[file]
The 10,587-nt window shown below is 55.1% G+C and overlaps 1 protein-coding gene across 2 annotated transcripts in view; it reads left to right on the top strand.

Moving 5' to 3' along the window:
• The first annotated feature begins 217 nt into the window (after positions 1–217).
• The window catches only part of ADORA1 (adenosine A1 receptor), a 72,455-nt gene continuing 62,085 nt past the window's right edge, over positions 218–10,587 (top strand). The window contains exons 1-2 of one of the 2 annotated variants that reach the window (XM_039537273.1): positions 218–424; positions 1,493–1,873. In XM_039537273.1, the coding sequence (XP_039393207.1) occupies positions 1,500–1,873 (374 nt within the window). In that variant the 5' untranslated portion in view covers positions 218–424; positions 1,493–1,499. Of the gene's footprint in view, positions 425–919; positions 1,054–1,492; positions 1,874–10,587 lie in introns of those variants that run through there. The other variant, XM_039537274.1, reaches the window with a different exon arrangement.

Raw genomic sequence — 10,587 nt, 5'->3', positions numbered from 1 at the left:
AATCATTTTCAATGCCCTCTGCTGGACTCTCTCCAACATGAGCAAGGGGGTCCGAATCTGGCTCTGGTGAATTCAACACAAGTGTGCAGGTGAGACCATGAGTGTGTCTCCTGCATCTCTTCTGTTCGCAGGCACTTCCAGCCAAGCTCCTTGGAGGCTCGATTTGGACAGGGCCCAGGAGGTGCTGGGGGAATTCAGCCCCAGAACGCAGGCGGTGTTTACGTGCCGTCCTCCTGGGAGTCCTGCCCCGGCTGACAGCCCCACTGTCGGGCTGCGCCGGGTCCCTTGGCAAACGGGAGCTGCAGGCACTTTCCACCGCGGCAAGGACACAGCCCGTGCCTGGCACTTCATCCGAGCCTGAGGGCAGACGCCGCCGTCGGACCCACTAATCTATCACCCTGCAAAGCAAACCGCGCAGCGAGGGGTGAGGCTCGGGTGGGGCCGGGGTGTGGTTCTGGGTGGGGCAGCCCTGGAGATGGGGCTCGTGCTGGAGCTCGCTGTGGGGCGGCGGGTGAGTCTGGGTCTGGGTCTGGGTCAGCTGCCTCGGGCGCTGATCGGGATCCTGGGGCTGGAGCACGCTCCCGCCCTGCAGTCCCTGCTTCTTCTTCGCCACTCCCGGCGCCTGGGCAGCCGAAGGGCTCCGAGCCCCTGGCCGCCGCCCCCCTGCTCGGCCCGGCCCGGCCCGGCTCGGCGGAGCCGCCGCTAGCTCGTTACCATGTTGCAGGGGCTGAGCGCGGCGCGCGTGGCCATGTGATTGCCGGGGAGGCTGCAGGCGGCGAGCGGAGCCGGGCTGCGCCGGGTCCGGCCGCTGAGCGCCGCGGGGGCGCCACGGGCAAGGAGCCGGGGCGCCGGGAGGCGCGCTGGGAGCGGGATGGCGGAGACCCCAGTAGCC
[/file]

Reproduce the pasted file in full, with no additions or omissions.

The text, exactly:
The 10,587-nt window shown below is 55.1% G+C and overlaps 1 protein-coding gene across 2 annotated transcripts in view; it reads left to right on the top strand.

Moving 5' to 3' along the window:
• The first annotated feature begins 217 nt into the window (after positions 1–217).
• The window catches only part of ADORA1 (adenosine A1 receptor), a 72,455-nt gene continuing 62,085 nt past the window's right edge, over positions 218–10,587 (top strand). The window contains exons 1-2 of one of the 2 annotated variants that reach the window (XM_039537273.1): positions 218–424; positions 1,493–1,873. In XM_039537273.1, the coding sequence (XP_039393207.1) occupies positions 1,500–1,873 (374 nt within the window). In that variant the 5' untranslated portion in view covers positions 218–424; positions 1,493–1,499. Of the gene's footprint in view, positions 425–919; positions 1,054–1,492; positions 1,874–10,587 lie in introns of those variants that run through there. The other variant, XM_039537274.1, reaches the window with a different exon arrangement.

Raw genomic sequence — 10,587 nt, 5'->3', positions numbered from 1 at the left:
AATCATTTTCAATGCCCTCTGCTGGACTCTCTCCAACATGAGCAAGGGGGTCCGAATCTGGCTCTGGTGAATTCAACACAAGTGTGCAGGTGAGACCATGAGTGTGTCTCCTGCATCTCTTCTGTTCGCAGGCACTTCCAGCCAAGCTCCTTGGAGGCTCGATTTGGACAGGGCCCAGGAGGTGCTGGGGGAATTCAGCCCCAGAACGCAGGCGGTGTTTACGTGCCGTCCTCCTGGGAGTCCTGCCCCGGCTGACAGCCCCACTGTCGGGCTGCGCCGGGTCCCTTGGCAAACGGGAGCTGCAGGCACTTTCCACCGCGGCAAGGACACAGCCCGTGCCTGGCACTTCATCCGAGCCTGAGGGCAGACGCCGCCGTCGGACCCACTAATCTATCACCCTGCAAAGCAAACCGCGCAGCGAGGGGTGAGGCTCGGGTGGGGCCGGGGTGTGGTTCTGGGTGGGGCAGCCCTGGAGATGGGGCTCGTGCTGGAGCTCGCTGTGGGGCGGCGGGTGAGTCTGGGTCTGGGTCTGGGTCAGCTGCCTCGGGCGCTGATCGGGATCCTGGGGCTGGAGCACGCTCCCGCCCTGCAGTCCCTGCTTCTTCTTCGCCACTCCCGGCGCCTGGGCAGCCGAAGGGCTCCGAGCCCCTGGCCGCCGCCCCCCTGCTCGGCCCGGCCCGGCCCGGCTCGGCGGAGCCGCCGCTAGCTCGTTACCATGTTGCAGGGGCTGAGCGCGGCGCGCGTGGCCATGTGATTGCCGGGGAGGCTGCAGGCGGCGAGCGGAGCCGGGCTGCGCCGGGTCCGGCCGCTGAGCGCCGCGGGGGCGCCACGGGCAAGGAGCCGGGGCGCCGGGAGGCGCGCTGGGAGCGGGATGGCGGAGACCCCAGTAGCC